THE HAGUE (Reuters) - Militia leader Bosco Ntaganda, on trial in The Hague on charges of orchestrating rape and murder in a conflict in northeast Congo in the early 2000s, said he was a “revolutionary rebel” trying to restore peace in the province.
Accounts of rape and massacres during the fighting have dominated the first two days of his trial, with prosecutors saying Ntaganda gathered a guerrilla army to strengthen his allies and corner the region’s mineral resources for himself.
But Ntaganda, who began his military career fighting alongside Tutsi forces in Rwanda in 1994 that brought to an end that country’s genocide, said his Union of Congolese Patriots (UPC) army attempted to protect civilians of all ethnicities.
“The word had gone out to kill all Tutsis in Ituri, or those who looked like them,” he said, rising to address judges in the wood-panelled courtroom at the end of the second day of his trial.
“I ask you to make a distinction between a revolutionary rebel and a criminal,” he told judges. “I am not a criminal.”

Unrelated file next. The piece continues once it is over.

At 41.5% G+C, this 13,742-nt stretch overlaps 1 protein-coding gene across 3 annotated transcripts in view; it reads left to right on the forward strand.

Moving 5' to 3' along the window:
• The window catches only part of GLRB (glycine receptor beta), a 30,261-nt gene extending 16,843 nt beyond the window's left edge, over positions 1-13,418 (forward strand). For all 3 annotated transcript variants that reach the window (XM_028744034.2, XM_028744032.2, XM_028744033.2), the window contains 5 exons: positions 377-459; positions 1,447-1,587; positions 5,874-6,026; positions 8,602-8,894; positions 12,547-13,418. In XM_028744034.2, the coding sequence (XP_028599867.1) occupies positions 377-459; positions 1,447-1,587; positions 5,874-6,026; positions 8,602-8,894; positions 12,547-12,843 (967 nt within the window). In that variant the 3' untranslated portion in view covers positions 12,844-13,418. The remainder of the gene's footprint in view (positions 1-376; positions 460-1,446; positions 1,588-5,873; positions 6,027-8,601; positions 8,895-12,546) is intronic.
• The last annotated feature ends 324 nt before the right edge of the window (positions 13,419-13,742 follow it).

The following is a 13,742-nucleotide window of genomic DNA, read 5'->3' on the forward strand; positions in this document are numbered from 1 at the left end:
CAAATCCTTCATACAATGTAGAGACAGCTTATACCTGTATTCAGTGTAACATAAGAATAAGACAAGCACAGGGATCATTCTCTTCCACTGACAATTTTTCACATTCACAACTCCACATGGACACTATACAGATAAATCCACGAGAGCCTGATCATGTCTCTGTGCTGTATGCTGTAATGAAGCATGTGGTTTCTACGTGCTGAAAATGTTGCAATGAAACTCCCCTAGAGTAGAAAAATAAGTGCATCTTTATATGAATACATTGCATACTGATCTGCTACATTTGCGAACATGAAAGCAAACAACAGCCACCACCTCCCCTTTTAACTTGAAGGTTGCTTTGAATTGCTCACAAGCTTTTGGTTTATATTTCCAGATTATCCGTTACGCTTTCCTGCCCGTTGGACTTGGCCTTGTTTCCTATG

Earlier, a lawyer for victims had described how girls as young as 12 were forced to serve as “wives” to senior officers in the UPC or were forced to be sexually available to soldiers.
Prosecutors say Ntaganda let ethnic Hema troops under his command rape and massacre ethnic Lendu civilians who lived on land rich in oil, diamonds and gold which he wanted for himself. They also accuse him of raping child soldiers.
One 13-year-old said falling pregnant with the child of a senior commander was a “relief” from the daily round of sexual favors she otherwise had to offer fighters, the victims’ lawyer said.
But his lawyers said he was a disciplined and highly professional soldier who had protected civilians from other militias during a power vacuum in the country that followed the 1997 toppling of President Mobutu Seke Seso.
Before he gave himself up in 2013 after seven years on the run, Ntaganda fought for 15 years in wars that killed some 5 million people in the Democratic Republic of Congo over the past two decades.
U.N. experts have said the M23 rebels he fought alongside were backed by Rwanda, a charge Kigali has always denied.
Born in Rwanda but raised in Congo, he began his military career alongside Tutsi rebels who seized control of Rwanda in 1994, bringing to an end the genocide in which 800,000 died.
Editing by Hugh Lawson